Artists down the generations – practicing all modes, and all the people since the earliest times who have appreciated art are the most resounding response to the question – why does art matter? In art we have something that cannot be priced, is invaluable, and yet, sold for thousands and millions of dollars. The understanding of art can be personal and the value one person puts on a piece of art may not be the worth that another person thinks that same artwork is. Therefore, much of art is subjective. But there are also some universal parameters that distinguish great art from the ordinary.
Jules Cavanaugh, an art critic and blogger on art, asks about art, “What is the tie that binds?
It is the compulsion to create an image, a form, that embodies this message: “I am. I live. This is me.”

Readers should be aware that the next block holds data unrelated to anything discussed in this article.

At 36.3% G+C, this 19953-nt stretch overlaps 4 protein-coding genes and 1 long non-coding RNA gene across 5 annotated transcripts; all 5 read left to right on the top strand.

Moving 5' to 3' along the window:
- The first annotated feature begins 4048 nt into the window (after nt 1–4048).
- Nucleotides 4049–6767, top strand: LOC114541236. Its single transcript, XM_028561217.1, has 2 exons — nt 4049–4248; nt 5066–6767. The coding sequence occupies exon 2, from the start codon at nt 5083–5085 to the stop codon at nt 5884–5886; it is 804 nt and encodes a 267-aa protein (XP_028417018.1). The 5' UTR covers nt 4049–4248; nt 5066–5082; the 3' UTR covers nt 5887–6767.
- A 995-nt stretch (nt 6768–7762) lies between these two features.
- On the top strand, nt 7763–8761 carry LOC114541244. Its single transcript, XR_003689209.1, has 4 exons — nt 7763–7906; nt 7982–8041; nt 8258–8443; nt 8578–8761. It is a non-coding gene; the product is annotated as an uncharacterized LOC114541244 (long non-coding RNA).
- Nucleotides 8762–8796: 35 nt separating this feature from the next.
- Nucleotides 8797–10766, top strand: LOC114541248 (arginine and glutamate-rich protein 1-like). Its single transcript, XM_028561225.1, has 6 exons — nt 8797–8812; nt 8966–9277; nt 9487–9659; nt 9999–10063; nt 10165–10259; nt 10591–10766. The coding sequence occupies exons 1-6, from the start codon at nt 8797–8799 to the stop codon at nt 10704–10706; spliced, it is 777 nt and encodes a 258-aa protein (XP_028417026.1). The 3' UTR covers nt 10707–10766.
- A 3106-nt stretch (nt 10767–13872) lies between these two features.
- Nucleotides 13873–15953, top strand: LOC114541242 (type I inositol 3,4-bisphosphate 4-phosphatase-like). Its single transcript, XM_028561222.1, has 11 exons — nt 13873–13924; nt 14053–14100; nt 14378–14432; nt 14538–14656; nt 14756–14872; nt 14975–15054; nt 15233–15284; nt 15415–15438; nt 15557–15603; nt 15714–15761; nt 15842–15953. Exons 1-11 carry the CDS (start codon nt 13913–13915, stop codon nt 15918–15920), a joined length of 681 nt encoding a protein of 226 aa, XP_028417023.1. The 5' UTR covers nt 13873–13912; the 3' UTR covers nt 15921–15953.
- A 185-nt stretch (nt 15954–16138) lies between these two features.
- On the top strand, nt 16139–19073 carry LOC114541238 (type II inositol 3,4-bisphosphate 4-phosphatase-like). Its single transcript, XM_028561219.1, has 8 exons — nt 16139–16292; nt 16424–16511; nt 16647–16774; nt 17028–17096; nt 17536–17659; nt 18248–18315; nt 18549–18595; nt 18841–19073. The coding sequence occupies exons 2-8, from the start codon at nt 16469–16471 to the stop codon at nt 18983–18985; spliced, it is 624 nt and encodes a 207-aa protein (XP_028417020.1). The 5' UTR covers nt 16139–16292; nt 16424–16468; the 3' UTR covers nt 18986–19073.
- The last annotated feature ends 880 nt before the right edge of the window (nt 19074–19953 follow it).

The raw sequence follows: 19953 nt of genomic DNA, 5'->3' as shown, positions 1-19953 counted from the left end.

Poignancy lies heavy, for captured in the same instant of these vigorous salutes to life, is the inescapable fact of individual mortality. Yet, in these two salutes to life, I am united with each. This ‘collapsing of time’ evokes a sense of continuity of life that far exceeds the limits of my own oh-so-short time here.
In a beautifully written piece Cavanaugh makes an impassioned case for the importance of art – both generally and personally, complete with illustrations and examples. Let this be the article of the day for us on the category of art history.

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